In Preparing Instructional Designers for Game-Based Learning: Part 2 (2010), there is a series of forward thinking experts in instruction design that discuss the future of it within the area of game-based learning. The articles provides several what I like to call “takeaways” that a future instructional designer need to think about as he or she develops quality game-based instruction.
Experiential Modes (Hirumi, Appelman, Rieber, & Van Eck, 2010)
Appelman (Hirumi et al. 2010) discusses various experiential modes that can be found within different versions of a learning environment. A continuum (Figure 1) is established with “real life” and on one end and “virtual life” on the other.
The other side is a continuum based upon the degree of interactivity. Appelman (Hirumi et al. 2010) suggests that instructional designers implement the range of experiential modes for each learning environment. The future classroom will become more challenging and more complex in its educational goals. The classroom may not have the resources or time to carry it out certain instructional complexities. It may be necessary to use virtual and fully censored input experience to help reach educational goals found within that classroom. The state of the art as it is today does not allow for full interactivity and full virtual but a time will come and the instructional designer needs to be ready for it.
Need for New Literacies (Hirumi, Appelman, Rieber, & Van Eck, 2010)
Appelman (Hirumi et al. 2010) continues by discussing new literacies needed for instructional designers. Looking in the future, an instructional designer will have to face a more technically challenging and complex situations. It is not enough for the designer to be strong in language and visual literacy. In addition to those, the designer will have be fluent in other literacies such as audio, video, interaction and navigation, drama and presentation, storytelling, three-dimensional, human-computer interaction, programming, pattern analysis, and visual content analysis (Hirumi et al. 2010).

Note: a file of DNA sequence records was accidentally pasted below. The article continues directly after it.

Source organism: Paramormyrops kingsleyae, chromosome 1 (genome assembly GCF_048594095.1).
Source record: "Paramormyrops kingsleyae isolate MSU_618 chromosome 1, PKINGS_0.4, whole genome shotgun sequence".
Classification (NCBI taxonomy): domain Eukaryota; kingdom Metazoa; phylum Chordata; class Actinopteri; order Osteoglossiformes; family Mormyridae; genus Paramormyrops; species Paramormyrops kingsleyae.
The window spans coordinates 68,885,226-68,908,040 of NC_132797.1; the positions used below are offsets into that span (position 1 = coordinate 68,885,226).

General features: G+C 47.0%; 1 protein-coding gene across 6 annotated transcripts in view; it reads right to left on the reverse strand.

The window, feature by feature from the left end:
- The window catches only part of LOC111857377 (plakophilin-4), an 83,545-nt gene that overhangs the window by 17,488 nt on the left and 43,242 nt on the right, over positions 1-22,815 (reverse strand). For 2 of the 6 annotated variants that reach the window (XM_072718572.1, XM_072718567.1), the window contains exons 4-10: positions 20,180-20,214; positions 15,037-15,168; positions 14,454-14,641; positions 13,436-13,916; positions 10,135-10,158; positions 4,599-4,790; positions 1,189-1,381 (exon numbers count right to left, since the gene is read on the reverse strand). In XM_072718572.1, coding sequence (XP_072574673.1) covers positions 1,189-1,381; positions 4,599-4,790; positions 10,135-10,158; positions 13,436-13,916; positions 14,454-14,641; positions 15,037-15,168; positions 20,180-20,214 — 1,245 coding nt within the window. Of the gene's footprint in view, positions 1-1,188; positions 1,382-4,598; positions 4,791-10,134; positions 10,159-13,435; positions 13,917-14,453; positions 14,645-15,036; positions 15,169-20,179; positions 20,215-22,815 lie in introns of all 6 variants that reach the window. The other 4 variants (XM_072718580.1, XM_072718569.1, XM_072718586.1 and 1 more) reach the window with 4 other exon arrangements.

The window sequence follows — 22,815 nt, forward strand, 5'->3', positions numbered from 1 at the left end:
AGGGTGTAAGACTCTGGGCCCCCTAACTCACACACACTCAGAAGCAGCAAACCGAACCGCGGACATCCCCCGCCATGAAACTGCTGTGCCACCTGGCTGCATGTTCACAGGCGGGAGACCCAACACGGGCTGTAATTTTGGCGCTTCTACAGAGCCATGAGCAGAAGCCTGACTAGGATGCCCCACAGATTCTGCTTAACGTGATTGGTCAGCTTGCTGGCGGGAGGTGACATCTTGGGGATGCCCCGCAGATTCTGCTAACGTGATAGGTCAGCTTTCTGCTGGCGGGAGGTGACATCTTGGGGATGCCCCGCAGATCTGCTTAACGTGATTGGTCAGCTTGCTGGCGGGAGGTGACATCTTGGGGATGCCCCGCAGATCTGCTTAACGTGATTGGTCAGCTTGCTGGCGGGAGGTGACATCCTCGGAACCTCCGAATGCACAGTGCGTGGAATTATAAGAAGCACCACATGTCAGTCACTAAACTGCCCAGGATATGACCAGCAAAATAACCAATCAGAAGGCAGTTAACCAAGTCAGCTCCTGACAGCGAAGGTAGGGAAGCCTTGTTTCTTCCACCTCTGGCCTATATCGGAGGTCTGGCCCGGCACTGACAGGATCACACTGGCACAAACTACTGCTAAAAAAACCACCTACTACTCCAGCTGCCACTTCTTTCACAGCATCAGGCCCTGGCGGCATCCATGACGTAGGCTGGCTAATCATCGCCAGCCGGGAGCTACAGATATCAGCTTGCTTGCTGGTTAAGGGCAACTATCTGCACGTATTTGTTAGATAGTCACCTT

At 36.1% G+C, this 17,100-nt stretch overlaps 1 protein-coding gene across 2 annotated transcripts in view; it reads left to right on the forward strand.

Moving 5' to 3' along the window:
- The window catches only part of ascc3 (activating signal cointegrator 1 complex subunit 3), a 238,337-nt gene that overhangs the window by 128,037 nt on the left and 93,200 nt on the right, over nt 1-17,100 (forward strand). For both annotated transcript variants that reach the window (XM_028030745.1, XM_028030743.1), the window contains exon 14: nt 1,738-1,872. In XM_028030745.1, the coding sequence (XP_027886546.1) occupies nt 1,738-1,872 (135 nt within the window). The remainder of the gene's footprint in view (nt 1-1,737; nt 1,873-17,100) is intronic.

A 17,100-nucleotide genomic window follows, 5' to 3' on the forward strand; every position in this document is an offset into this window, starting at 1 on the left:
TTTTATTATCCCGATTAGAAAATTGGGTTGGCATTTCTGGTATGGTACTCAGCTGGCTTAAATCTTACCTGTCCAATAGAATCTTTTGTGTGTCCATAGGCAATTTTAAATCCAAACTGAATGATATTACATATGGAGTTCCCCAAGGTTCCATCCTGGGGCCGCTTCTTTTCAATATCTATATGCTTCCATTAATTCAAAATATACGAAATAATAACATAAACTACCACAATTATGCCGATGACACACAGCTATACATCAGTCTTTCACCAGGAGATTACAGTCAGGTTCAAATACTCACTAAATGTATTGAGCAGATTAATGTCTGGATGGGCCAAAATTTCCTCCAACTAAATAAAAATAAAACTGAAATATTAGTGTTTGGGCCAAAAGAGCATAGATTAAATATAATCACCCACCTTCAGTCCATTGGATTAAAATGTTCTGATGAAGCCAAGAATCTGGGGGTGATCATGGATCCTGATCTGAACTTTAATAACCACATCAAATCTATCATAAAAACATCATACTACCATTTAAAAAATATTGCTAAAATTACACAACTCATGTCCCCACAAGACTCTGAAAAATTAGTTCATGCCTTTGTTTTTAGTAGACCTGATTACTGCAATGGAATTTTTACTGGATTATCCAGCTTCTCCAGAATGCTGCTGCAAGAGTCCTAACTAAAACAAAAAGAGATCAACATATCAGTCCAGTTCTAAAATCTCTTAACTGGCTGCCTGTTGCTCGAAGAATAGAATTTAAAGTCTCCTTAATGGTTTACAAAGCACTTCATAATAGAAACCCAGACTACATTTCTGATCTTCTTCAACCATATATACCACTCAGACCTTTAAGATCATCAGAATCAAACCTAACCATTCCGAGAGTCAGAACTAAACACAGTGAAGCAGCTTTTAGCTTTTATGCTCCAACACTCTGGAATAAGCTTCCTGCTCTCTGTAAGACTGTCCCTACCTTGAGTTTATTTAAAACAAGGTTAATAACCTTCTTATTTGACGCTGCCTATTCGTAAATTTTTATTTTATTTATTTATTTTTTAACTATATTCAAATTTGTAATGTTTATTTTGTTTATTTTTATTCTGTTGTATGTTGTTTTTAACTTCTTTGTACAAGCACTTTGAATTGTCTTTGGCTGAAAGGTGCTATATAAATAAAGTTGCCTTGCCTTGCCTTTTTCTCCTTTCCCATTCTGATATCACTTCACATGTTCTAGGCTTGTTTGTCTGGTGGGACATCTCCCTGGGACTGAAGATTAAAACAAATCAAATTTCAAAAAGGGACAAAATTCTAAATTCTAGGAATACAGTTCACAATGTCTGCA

Artistic, Empirical and Analytical (Hirumi, Appelman, Rieber, & Van Eck, 2010)
Reiber (Hirumi et al. 2010) takes another angle on the future of instructional design. According to Reiber, there are three approaches to instructional design: artistic, empirical and analytical. These approaches need to be proportioned well to create balance in a learning experience. Reiber mentioned that the artistic approach is not received favorably and I am curious as to why this is so. I will have to look into it further. Reiber recommends that the artistic side is important to embrace and will bring value to the over design as it will complete empirical and analytical approaches.
Good Narratives (Hirumi, Appelman, Rieber, & Van Eck, 2010)
The angle in this piece that most resonated with me was Reiber’s (Hirumi et al. 2010) take on a well thought out narrative for a good education game design. I think that the reason why I connected with it so strongly is that I have read other article recently with the same idea.
Hirumi, A., Appelman, B., Rieber, L., & Van Eck, R. (2010). Preparing instructional designers for game-based learning: part 2. TechTrends, 54(4), 19-27.